When I first encountered the concept of Effective Altruism, the whole thing was very abstract. We all want to do the most good, but to someone from the outside, the specifics of what exactly is being done within the movement can be a little opaque.
Now, a few months into working at Charity Entrepreneurship, I still wouldn’t claim to fully understand effective altruism as a movement -- but I’ve decided to write up some things I have seen, to help others get a glimpse of the particular people and the culture of the organization that I work with. Other effective altruist organizations have also written documents describing their work culture, contributing to transparency in the movement. I think that this perspective is especially helpful for people who are applying to work at effective altruist organizations. My hope is that readers of this article could get a sense of whether working at Charity Entrepreneurship could be a good fit for them.
Slatestarcodex had an interesting post regarding the equal application of rigor in philosophy. This principle can be applied in a practical sense to effective altruist interventions as well.
The art of task management can seem elusive, with monk-like adherents following complex sets of belief systems to arrive at the holy grail of maximum productivity. While advanced users of task management and productivity techniques might indeed beat the average entrepreneur by far, the Pareto principle applies here as well: 20% of effort may give you 80% of the benefits. Pareto Productivity presents simple task management guidelines that go a long way. So feel free to cancel your 21-day productivity retreat and return the fancy sleep tracking ring. This will get you covered in much less than one Pomodoro slot.
Charity entrepreneurship in many ways is a less stable career than a traditional job. Charities in their early days will have limited runways (often under six months). At any point, results could come in showing that an intervention is not worth continuing. On the other hand, value drift is an important consideration. Losing motivation to achieve altruistic impact happens more quickly than one would expect (see Empirical Data on Value Drift and Concrete Ways to Reduce Value Drift). Hence, it is better to donate more to effective causes now than to accumulate a large safety buffer that you might spend ineffectively in the case of value drift. So a question arises: how much personal runway or savings should someone have when becoming a charity entrepreneur?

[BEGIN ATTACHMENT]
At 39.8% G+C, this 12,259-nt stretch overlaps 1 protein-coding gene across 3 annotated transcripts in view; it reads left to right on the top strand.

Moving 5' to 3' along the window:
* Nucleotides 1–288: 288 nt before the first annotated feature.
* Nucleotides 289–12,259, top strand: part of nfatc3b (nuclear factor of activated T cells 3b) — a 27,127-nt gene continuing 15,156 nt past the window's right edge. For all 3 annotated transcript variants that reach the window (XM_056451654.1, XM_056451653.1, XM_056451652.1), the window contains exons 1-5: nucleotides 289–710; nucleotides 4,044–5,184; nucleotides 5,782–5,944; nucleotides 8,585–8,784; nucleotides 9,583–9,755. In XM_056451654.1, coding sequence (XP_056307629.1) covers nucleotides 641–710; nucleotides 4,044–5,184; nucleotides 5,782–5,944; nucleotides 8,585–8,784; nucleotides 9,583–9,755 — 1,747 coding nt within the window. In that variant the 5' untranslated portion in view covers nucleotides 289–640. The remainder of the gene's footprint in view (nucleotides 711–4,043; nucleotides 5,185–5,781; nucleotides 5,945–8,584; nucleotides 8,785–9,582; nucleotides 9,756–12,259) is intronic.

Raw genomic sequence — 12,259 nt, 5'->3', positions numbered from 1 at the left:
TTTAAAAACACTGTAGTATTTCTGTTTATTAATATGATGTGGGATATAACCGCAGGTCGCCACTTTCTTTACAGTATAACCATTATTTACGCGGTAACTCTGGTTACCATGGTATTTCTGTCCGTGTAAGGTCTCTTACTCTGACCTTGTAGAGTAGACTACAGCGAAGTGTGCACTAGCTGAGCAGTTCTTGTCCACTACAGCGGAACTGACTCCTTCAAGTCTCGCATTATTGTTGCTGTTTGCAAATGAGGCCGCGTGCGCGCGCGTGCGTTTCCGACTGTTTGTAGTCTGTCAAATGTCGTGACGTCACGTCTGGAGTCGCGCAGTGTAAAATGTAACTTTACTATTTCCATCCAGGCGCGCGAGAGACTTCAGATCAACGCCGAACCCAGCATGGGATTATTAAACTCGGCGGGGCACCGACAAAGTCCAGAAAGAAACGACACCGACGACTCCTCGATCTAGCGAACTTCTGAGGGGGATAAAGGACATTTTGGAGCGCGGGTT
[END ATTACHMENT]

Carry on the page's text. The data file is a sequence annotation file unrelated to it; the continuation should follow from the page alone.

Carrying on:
Charity Entrepreneurship is part of the Effective Altruism movement. If you’re going through our incubation program, it’s likely that your potential donors, employees, partner organizations, and other stakeholders come from the effective altruism community.
While the basic premise of effective altruism seems simple, the set of ideas considered “common knowledge” among people heavily involved in effective altruism can be quite complicated. In some ways, we might conceptualize effective altruism as a field of study - it has a few frequently cited influential thinkers, a set of widely read canonical works, an internal jargon, and several diverging schools of thought. If you’re new to effective altruism, becoming well-versed in this contextual knowledge will help you communicate with other people in the movement more easily.
A “stakeholder” is anyone who has an interest in your non-profit. Some typical stakeholders you might encounter include:
How you interact with stakeholders depends on what type of role they play in your theory of change - in other words, how important they are in achieving your outcome.
We have written previously about the expected value of founding an impactful charity in direct terms, considering the largest and most direct impacts such as lives saved. However, these impacts are far from the only ones. Founding a new charity can impact your future ability to do good, your team's ability, and the charitable movement as a whole. We consider this collection of benefits the non-direct impact of charity entrepreneurship as a career. This post is about the impact of charity entrepreneurship on your team's ability to do good.
For the safety of participants and to support the effort to contain COVID-19, Charity Entrepreneurship has decided to hold our 2020 Incubation Program remotely (as an online program) from June 29 to August 28. We’ve also extended the deadline for applications till April 21.
Founding a new organization has a wide range of effects on the charitable sector as a whole. If a charity is good, it can raise standards in a field, spread or stabilize key concepts, build the EA movement, or encourage the allocation of more resources to an area. There are hundreds of effects that a new charity can have on the sector as a whole, both positive and negative. This post covers a few of the most important positive ones.
Charity Entrepreneurship is a research and training program that incubates multiple high-impact charities annually. Founded in June 2018 by Joey Savoie and myself, Karolina Sarek, it builds on our experience in research and direct work on global health, animal advocacy, and other causes, including founding and incubating two GiveWell-incubated charities, Charity Science Health and Fortify Health. In this post, I summarize the results of the research we conducted in 2019 and our plans for 2020.